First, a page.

A Primer on Enforcing a Standing Order
Standing Order -- Generally Enforceable by Contempt
A standing order is, by definition, a "forward-looking order that applies to all cases pending before a court." In re Inquiry Concerning Honorable (Ginsberg), 2018 Tex. LEXIS 525, *26-27, 2018 WL 2994940 (Sp. Ct. of Review Appt. By the Supreme Court of Texas 2018) (defining Order, standing order, Black's Law Dictionary (9th ed. 2009) ("Some individual judges issue a standing order on a subject when there is no local rule bearing on it, often because a rule would not be acceptable to other judges on the court.")). A court's standing orders accordingly are binding on the parties to the cases before it. Id.
Chapter 157 of the Family Code specifically includes a "standing order" as a type of temporary order that may be enforced under that chapter. Tex. Fam. Code § 157.001 (e). A standing order relating to property may also be enforced by contempt. In re Caldwell-Bays, No. 04-18-00980-CV, 2019 Tex. App. LEXIS 2367, at *22 (Tex. App.—San Antonio Mar. 27, 2019, orig. proceeding) (enforcing standing order in a divorce by contempt).
Enforcing a Possession Order by Contempt
To hold a party in contempt for violating an order for possession, the order must:
- Be in writing. An alleged contemnor cannot be held in constructive contempt of court for actions taken before the court reduces its order to writing. Ex parte Guetersloh, 935 S.W.2d 110, 111 (Tex. 1996).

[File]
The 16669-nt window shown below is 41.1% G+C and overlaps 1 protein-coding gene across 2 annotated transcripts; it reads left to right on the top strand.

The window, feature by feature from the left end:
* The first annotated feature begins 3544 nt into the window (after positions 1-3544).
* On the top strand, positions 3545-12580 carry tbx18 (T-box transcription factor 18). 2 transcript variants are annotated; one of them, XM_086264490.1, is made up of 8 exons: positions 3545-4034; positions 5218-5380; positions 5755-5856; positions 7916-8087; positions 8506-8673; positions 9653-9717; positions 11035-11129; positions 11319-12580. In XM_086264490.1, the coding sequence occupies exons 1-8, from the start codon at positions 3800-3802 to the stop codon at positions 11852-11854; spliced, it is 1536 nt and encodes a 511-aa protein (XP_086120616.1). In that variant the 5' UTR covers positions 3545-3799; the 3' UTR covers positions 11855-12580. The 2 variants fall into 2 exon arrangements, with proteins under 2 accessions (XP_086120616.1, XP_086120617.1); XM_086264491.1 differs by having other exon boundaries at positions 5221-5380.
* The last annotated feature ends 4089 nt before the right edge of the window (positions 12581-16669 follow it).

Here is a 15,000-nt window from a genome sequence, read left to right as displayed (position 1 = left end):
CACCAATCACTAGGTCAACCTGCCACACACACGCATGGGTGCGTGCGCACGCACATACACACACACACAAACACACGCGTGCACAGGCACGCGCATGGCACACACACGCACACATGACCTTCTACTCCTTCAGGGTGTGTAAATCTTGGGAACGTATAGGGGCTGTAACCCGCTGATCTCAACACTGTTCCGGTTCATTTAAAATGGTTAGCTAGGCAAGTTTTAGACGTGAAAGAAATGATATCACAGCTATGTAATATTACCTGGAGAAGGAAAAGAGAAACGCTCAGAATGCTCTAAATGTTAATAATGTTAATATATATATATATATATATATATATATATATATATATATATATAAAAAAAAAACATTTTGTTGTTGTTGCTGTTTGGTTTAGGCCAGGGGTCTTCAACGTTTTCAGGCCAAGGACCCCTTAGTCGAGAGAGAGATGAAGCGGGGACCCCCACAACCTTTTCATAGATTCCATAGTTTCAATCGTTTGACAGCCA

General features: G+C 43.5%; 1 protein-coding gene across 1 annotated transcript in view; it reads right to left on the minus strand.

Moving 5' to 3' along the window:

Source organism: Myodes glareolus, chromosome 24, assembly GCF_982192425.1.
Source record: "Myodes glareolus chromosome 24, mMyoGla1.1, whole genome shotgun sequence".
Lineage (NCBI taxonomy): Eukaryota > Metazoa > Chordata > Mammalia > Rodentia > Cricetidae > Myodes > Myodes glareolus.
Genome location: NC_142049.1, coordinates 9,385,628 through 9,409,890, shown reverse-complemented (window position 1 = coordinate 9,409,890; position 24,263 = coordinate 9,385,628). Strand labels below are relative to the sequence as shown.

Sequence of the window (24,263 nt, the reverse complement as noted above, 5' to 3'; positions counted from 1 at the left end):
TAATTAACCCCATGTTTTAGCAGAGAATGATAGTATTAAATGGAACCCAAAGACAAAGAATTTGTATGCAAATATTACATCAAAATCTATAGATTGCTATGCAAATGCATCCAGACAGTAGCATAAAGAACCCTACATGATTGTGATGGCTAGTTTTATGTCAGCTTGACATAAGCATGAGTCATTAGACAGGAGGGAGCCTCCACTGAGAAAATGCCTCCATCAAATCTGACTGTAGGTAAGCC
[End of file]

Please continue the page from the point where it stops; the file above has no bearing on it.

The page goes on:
- Be in effect when the alleged violation occurred. A judgment of contempt is void where the order alleged to have been violated was not valid. Ex parte Deckert, 559 S.W.2d 847, 849 (Tex. Civ. App.—Houston [1st Dist.] 1977).
- Be known to the Respondent. A party must have knowledge or notice of an order which one is charged with violating before a judgment of contempt is appropriate. Ex parte Chambers, 898 S.W.2d 257, 261 (Tex. 1995). See also Ex parte Hodge, 611 S.W.2d 468, 469 (Tex. Civ. App.—Dallas 1980, orig. proceeding) (alleged contemnor had "knowledge of the entry of the order [for child support] and the obligations imposed upon him...").
- Be clear and unambiguous. "In order to support a judgment of contempt, Texas law requires that the underlying decree set forth the terms of compliance in clear, specific and unambiguous terms so that the person charged with obeying the decree will readily know exactly what duties and obligations are imposed upon him." Ex parte Chambers, 898 S.W.2d 257, 260 (Tex. 1995) (citing Ex parte MacCallum, 807 S.W.2d 729, 730 (Tex. 1991); Ex parte Hodges, 625 S.W.2d 304, 306 (1981); Ex parte Slavin, 412 S.W.2d 43, 44 (Tex. 1967)).